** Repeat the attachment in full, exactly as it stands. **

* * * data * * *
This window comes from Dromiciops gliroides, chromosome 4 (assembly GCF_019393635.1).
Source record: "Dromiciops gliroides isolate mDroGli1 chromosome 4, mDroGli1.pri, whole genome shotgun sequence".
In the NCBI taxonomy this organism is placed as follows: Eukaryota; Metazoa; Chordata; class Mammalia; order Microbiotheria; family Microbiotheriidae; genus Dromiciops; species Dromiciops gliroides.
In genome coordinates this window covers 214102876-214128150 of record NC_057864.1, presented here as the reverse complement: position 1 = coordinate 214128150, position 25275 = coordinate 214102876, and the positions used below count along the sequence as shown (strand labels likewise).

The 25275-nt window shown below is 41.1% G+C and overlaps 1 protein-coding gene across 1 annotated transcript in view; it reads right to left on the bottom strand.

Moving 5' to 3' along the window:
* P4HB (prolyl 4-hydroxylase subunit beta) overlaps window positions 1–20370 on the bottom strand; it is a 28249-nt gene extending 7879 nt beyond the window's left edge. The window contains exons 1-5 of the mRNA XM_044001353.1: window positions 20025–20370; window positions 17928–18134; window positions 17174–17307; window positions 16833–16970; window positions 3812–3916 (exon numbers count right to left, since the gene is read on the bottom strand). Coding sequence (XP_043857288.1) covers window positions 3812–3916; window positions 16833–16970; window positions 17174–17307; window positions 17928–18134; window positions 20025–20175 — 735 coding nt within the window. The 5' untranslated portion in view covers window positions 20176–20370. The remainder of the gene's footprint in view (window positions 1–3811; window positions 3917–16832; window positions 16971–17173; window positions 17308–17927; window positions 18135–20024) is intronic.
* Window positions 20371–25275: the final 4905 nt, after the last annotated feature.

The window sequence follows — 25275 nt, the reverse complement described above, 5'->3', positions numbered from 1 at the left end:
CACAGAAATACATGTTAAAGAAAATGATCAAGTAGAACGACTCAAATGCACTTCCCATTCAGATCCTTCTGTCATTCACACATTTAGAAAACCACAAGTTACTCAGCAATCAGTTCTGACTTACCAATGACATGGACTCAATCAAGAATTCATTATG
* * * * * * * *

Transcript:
This window comes from Dromiciops gliroides, chromosome 4 (assembly GCF_019393635.1).
Source record: "Dromiciops gliroides isolate mDroGli1 chromosome 4, mDroGli1.pri, whole genome shotgun sequence".
In the NCBI taxonomy this organism is placed as follows: Eukaryota; Metazoa; Chordata; class Mammalia; order Microbiotheria; family Microbiotheriidae; genus Dromiciops; species Dromiciops gliroides.
In genome coordinates this window covers 214102876-214128150 of record NC_057864.1, presented here as the reverse complement: position 1 = coordinate 214128150, position 25275 = coordinate 214102876, and the positions used below count along the sequence as shown (strand labels likewise).

The 25275-nt window shown below is 41.1% G+C and overlaps 1 protein-coding gene across 1 annotated transcript in view; it reads right to left on the bottom strand.

Moving 5' to 3' along the window:
* P4HB (prolyl 4-hydroxylase subunit beta) overlaps window positions 1–20370 on the bottom strand; it is a 28249-nt gene extending 7879 nt beyond the window's left edge. The window contains exons 1-5 of the mRNA XM_044001353.1: window positions 20025–20370; window positions 17928–18134; window positions 17174–17307; window positions 16833–16970; window positions 3812–3916 (exon numbers count right to left, since the gene is read on the bottom strand). Coding sequence (XP_043857288.1) covers window positions 3812–3916; window positions 16833–16970; window positions 17174–17307; window positions 17928–18134; window positions 20025–20175 — 735 coding nt within the window. The 5' untranslated portion in view covers window positions 20176–20370. The remainder of the gene's footprint in view (window positions 1–3811; window positions 3917–16832; window positions 16971–17173; window positions 17308–17927; window positions 18135–20024) is intronic.
* Window positions 20371–25275: the final 4905 nt, after the last annotated feature.

The window sequence follows — 25275 nt, the reverse complement described above, 5'->3', positions numbered from 1 at the left end:
CACAGAAATACATGTTAAAGAAAATGATCAAGTAGAACGACTCAAATGCACTTCCCATTCAGATCCTTCTGTCATTCACACATTTAGAAAACCACAAGTTACTCAGCAATCAGTTCTGACTTACCAATGACATGGACTCAATCAAGAATTCATTATG